This week I have been preoccupied with family. My sister is visiting from the US for the first time in over three years so we are spending lots of time catching up, wondering whether to visit some sights or just carry on chatting. Talking is winning, partly thanks to the abysmal weather.
I have always been a person to rate my friends over my family but that’s not to say I don’t love my family. We’re not that similar as people but we obviously have shared history and I know from experience that my family will always be there for me, no matter what. I like to think my friends would as well but I haven’t tested them nearly as thoroughly!
There’s a great comfort in turning up at my childhood home and letting that huge catalogue of memories wash over me. It’s changed but is still the same. I know every picture on the walls and the history behind them, even as the furnishings gradually get replaced. I know each contour of the garden and where things are kept in the kitchen. At my Dad’s encouragement I help myself to food and drink at all times of day and night like I’m a teenager again. I scan through the bookshelves lovingly, picking out books from my childhood or degree course that ended up here.
It must be quite different for my sister who left home younger than I did and has been back far less frequently. She doesn’t know the story of the “best cutlery” in the box under the sofa and far fewer of her belongings are scattered around here, muddled up with everything else. I must talk to her about this tomorrow.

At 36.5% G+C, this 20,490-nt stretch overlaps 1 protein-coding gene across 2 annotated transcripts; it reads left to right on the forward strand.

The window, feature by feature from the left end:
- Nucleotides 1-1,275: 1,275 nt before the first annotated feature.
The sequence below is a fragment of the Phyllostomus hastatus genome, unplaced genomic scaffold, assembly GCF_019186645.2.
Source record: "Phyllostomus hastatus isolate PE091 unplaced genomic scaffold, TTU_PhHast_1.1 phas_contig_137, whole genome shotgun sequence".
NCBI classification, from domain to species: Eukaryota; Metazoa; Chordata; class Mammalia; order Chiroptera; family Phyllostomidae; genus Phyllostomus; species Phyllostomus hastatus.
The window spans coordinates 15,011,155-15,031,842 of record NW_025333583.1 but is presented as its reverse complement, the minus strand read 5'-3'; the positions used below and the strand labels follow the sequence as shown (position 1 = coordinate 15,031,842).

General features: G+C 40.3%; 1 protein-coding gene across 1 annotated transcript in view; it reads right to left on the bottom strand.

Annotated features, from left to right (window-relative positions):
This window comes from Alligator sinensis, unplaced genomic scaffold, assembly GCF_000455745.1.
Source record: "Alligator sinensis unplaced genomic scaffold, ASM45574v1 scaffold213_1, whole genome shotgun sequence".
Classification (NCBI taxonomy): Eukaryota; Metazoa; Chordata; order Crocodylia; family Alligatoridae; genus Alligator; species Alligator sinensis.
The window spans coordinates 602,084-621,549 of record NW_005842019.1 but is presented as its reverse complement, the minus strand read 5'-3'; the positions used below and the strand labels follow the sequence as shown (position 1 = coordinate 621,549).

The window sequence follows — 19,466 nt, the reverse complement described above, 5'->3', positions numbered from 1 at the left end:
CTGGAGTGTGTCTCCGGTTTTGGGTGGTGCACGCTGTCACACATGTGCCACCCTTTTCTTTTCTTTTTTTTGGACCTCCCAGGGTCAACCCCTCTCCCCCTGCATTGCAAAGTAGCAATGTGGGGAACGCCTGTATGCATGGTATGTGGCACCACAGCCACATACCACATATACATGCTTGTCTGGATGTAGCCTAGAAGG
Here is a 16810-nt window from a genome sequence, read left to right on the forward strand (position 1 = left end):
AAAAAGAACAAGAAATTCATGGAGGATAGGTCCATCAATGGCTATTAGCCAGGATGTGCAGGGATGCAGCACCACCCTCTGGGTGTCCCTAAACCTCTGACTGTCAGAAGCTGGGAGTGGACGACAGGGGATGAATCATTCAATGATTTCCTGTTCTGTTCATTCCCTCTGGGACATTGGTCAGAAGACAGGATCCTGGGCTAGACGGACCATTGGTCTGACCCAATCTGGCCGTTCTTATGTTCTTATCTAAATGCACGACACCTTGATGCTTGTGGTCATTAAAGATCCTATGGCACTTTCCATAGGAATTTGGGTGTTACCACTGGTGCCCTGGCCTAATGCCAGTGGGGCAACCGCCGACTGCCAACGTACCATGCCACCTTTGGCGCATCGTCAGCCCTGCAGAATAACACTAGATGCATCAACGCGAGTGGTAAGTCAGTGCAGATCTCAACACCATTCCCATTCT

My sister and I are close in age and, perhaps for the first time, at essentially the same place in our lives, so we have a lot to talk about. It’s fun to chat as adults (although there’s still plenty of whinging about parents) and we relate better now than we ever have before. That said, seeing so little of one another puts us in that awkward position where we’re not familiar enough with each other’s daily life, friends, boss, etc to discuss them freely the way you can with friends you see all the time. And having such a short time together means you avoid any potentially touchy subjects. I know that my sister and I are capable of fighting – we shared a room for most of our childhood!
Still, it’s been great to have this time and I will be sad on Sunday when she’s gone. Will definitely have to add “Save up money and annual leave to visit Ruth next year” to the to do list.